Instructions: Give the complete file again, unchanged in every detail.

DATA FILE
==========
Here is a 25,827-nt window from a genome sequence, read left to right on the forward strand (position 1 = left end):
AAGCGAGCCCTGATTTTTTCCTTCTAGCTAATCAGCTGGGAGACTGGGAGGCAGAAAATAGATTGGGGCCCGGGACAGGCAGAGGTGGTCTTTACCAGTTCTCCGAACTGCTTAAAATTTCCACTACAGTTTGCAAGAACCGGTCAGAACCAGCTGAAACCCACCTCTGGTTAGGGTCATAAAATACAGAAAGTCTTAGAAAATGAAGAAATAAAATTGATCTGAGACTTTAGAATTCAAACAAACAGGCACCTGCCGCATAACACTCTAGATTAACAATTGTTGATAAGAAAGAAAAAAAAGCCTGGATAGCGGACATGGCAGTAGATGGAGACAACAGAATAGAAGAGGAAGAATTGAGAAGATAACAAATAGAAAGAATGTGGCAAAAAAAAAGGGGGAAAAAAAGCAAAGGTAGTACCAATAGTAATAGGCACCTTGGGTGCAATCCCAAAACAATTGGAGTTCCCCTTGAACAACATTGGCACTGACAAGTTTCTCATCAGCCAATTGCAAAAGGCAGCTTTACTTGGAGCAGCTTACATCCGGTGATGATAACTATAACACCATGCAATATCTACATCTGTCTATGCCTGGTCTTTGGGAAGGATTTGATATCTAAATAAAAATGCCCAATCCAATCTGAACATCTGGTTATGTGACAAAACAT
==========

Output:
Here is a 25,827-nt window from a genome sequence, read left to right on the forward strand (position 1 = left end):
AAGCGAGCCCTGATTTTTTCCTTCTAGCTAATCAGCTGGGAGACTGGGAGGCAGAAAATAGATTGGGGCCCGGGACAGGCAGAGGTGGTCTTTACCAGTTCTCCGAACTGCTTAAAATTTCCACTACAGTTTGCAAGAACCGGTCAGAACCAGCTGAAACCCACCTCTGGTTAGGGTCATAAAATACAGAAAGTCTTAGAAAATGAAGAAATAAAATTGATCTGAGACTTTAGAATTCAAACAAACAGGCACCTGCCGCATAACACTCTAGATTAACAATTGTTGATAAGAAAGAAAAAAAAGCCTGGATAGCGGACATGGCAGTAGATGGAGACAACAGAATAGAAGAGGAAGAATTGAGAAGATAACAAATAGAAAGAATGTGGCAAAAAAAAAGGGGGAAAAAAAGCAAAGGTAGTACCAATAGTAATAGGCACCTTGGGTGCAATCCCAAAACAATTGGAGTTCCCCTTGAACAACATTGGCACTGACAAGTTTCTCATCAGCCAATTGCAAAAGGCAGCTTTACTTGGAGCAGCTTACATCCGGTGATGATAACTATAACACCATGCAATATCTACATCTGTCTATGCCTGGTCTTTGGGAAGGATTTGATATCTAAATAAAAATGCCCAATCCAATCTGAACATCTGGTTATGTGACAAAACAT